My father once passed along a bit of advice he’d picked up during his lifetime: “Don’t do or say anything you wouldn’t want to see on tomorrow’s front page.” This has been much more helpful than my grandmother’s advice — “When in doubt, don’t” — as I can’t imagine anything worth doing that doesn’t fill most people with a bit of doubt. (Will I be effective in this new job? Is investing my time and energy in this relationship a good idea?) But the thrust behind both pieces of advice is similar: Think twice before painting yourself in a negative light. Unfortunately, that’s what a lot of farm groups are doing with the recent slew of“ag-gag” bills.
The bills vary state by state, but in general they work to discourage the filming and release of another Humane Society of the United States (HSUS) undercover video highlighting animal abuse on a farm or in a processing plant.Legislation of this sort, proponents argue, simply mandates reporting to authorities any abuses seen. These people and groups prefer to call the bills “See Something, Say Something”legislation, arguing that this is, after all, in the animals’ best interest.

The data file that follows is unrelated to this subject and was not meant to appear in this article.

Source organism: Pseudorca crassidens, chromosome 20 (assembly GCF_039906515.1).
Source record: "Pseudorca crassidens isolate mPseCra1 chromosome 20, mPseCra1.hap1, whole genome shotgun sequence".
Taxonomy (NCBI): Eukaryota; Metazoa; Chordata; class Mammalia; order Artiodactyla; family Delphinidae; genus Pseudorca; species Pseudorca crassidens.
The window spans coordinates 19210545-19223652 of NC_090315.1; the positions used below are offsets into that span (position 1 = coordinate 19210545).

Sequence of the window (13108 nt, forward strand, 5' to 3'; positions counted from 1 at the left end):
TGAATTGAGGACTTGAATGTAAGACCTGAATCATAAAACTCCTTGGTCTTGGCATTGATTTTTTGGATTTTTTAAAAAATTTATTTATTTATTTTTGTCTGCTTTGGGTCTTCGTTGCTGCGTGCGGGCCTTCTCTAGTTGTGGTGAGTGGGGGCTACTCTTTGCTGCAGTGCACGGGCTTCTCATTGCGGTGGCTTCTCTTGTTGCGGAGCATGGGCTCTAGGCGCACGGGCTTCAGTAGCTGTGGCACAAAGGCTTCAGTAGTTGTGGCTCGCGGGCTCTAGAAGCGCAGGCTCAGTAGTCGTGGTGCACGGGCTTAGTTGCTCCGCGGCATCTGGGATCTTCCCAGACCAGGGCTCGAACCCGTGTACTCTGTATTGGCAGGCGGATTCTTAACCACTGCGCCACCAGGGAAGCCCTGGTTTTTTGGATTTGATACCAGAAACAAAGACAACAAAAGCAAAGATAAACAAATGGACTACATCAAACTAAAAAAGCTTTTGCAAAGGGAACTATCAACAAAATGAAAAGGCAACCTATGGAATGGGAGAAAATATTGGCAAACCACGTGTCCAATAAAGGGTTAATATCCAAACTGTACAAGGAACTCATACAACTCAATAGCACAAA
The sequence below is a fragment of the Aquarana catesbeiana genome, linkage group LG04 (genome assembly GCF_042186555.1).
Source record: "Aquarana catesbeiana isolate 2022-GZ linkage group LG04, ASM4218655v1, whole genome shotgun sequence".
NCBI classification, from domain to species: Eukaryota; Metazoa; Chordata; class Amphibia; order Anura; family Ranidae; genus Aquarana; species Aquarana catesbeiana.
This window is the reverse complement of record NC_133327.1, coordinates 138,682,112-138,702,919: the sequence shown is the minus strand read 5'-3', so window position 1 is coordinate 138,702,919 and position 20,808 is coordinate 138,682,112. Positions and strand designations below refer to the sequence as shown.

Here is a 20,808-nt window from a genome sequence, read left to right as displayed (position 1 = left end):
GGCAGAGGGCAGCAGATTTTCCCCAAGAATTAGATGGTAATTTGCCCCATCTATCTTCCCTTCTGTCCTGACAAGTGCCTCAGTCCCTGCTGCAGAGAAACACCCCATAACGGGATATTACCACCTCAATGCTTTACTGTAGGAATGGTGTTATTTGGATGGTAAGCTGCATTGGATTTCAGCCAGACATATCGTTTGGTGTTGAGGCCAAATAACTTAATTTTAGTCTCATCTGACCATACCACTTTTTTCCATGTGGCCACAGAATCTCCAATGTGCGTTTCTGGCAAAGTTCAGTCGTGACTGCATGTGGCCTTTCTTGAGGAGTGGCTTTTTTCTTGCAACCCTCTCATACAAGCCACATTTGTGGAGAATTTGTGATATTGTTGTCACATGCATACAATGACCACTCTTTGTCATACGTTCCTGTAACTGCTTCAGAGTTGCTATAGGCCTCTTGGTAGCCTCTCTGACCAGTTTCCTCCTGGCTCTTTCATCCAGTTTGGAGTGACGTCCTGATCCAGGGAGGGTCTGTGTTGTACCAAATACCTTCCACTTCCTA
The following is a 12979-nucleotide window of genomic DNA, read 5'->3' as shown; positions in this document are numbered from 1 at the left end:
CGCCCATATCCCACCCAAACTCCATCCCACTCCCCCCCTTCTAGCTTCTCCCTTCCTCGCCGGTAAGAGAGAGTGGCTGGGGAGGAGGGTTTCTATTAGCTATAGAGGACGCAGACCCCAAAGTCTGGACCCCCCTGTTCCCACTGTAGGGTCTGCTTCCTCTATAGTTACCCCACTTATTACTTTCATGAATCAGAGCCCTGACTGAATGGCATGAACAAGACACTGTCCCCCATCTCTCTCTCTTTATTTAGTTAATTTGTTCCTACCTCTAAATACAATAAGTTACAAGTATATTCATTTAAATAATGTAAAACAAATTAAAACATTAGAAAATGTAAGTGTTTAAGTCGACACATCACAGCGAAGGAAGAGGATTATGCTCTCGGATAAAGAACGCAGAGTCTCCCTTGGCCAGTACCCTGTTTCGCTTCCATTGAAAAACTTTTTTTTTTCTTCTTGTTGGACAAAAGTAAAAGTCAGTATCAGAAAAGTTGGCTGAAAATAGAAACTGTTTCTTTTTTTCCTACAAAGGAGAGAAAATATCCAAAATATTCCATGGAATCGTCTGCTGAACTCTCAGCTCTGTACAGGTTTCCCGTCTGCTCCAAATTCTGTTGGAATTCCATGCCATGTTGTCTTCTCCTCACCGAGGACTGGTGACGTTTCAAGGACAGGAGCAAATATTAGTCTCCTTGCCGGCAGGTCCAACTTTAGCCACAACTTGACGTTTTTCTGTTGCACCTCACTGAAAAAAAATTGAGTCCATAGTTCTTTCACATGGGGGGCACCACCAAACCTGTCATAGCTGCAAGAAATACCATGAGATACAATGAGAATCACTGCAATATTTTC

Everybody’s wrong. No one should abuse livestock (unless they want to be on the front page tomorrow — and thusly shamed — for having done so), but attempting to quash the exposure of this behavior and then saying you’re motivated out of animal welfare concerns is an invitation for HSUS and other groups to sow more public distrust of your organization.
Here’s a piece of advice I’ve picked up during my lifetime: “The best defense is a good offense.” Putting credits in the public’s trust bank — through telling your story over social media, holding farm tours and answering tough questions — is the only way you’ll get people to reserve judgment (or extend forgiveness) when accusations this sort are aired, via HSUS or otherwise.